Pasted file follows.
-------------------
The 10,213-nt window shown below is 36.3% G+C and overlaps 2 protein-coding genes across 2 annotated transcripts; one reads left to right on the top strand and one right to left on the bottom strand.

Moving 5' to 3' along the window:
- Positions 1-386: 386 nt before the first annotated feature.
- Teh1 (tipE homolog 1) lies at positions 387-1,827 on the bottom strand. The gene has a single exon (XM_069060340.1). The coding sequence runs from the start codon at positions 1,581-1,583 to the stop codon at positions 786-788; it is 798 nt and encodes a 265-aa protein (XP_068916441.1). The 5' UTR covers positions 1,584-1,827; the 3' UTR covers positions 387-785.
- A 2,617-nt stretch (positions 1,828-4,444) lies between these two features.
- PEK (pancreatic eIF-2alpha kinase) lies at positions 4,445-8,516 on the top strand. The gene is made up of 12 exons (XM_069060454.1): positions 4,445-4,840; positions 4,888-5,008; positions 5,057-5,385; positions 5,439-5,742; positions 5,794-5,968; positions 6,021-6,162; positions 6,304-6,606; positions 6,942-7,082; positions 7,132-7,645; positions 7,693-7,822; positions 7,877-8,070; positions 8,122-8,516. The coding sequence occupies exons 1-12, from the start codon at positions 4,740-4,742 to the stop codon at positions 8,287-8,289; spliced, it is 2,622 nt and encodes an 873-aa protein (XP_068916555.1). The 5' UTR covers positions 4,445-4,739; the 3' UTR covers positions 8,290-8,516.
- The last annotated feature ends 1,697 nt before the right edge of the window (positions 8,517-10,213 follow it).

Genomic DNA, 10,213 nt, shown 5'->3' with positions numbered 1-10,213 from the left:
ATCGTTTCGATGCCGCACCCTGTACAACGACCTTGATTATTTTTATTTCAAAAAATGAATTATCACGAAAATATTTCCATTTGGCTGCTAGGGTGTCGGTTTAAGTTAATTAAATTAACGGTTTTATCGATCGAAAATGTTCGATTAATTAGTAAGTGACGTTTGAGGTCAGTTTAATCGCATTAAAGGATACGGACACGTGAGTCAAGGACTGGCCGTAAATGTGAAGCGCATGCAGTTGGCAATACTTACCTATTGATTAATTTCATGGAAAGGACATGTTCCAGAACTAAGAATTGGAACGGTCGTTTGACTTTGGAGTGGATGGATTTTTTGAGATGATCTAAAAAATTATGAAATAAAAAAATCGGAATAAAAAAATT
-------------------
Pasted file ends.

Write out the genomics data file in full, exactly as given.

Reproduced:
The 10,213-nt window shown below is 36.3% G+C and overlaps 2 protein-coding genes across 2 annotated transcripts; one reads left to right on the top strand and one right to left on the bottom strand.

Moving 5' to 3' along the window:
- Positions 1-386: 386 nt before the first annotated feature.
- Teh1 (tipE homolog 1) lies at positions 387-1,827 on the bottom strand. The gene has a single exon (XM_069060340.1). The coding sequence runs from the start codon at positions 1,581-1,583 to the stop codon at positions 786-788; it is 798 nt and encodes a 265-aa protein (XP_068916441.1). The 5' UTR covers positions 1,584-1,827; the 3' UTR covers positions 387-785.
- A 2,617-nt stretch (positions 1,828-4,444) lies between these two features.
- PEK (pancreatic eIF-2alpha kinase) lies at positions 4,445-8,516 on the top strand. The gene is made up of 12 exons (XM_069060454.1): positions 4,445-4,840; positions 4,888-5,008; positions 5,057-5,385; positions 5,439-5,742; positions 5,794-5,968; positions 6,021-6,162; positions 6,304-6,606; positions 6,942-7,082; positions 7,132-7,645; positions 7,693-7,822; positions 7,877-8,070; positions 8,122-8,516. The coding sequence occupies exons 1-12, from the start codon at positions 4,740-4,742 to the stop codon at positions 8,287-8,289; spliced, it is 2,622 nt and encodes an 873-aa protein (XP_068916555.1). The 5' UTR covers positions 4,445-4,739; the 3' UTR covers positions 8,290-8,516.
- The last annotated feature ends 1,697 nt before the right edge of the window (positions 8,517-10,213 follow it).

Genomic DNA, 10,213 nt, shown 5'->3' with positions numbered 1-10,213 from the left:
ATCGTTTCGATGCCGCACCCTGTACAACGACCTTGATTATTTTTATTTCAAAAAATGAATTATCACGAAAATATTTCCATTTGGCTGCTAGGGTGTCGGTTTAAGTTAATTAAATTAACGGTTTTATCGATCGAAAATGTTCGATTAATTAGTAAGTGACGTTTGAGGTCAGTTTAATCGCATTAAAGGATACGGACACGTGAGTCAAGGACTGGCCGTAAATGTGAAGCGCATGCAGTTGGCAATACTTACCTATTGATTAATTTCATGGAAAGGACATGTTCCAGAACTAAGAATTGGAACGGTCGTTTGACTTTGGAGTGGATGGATTTTTTGAGATGATCTAAAAAATTATGAAATAAAAAAATCGGAATAAAAAAATT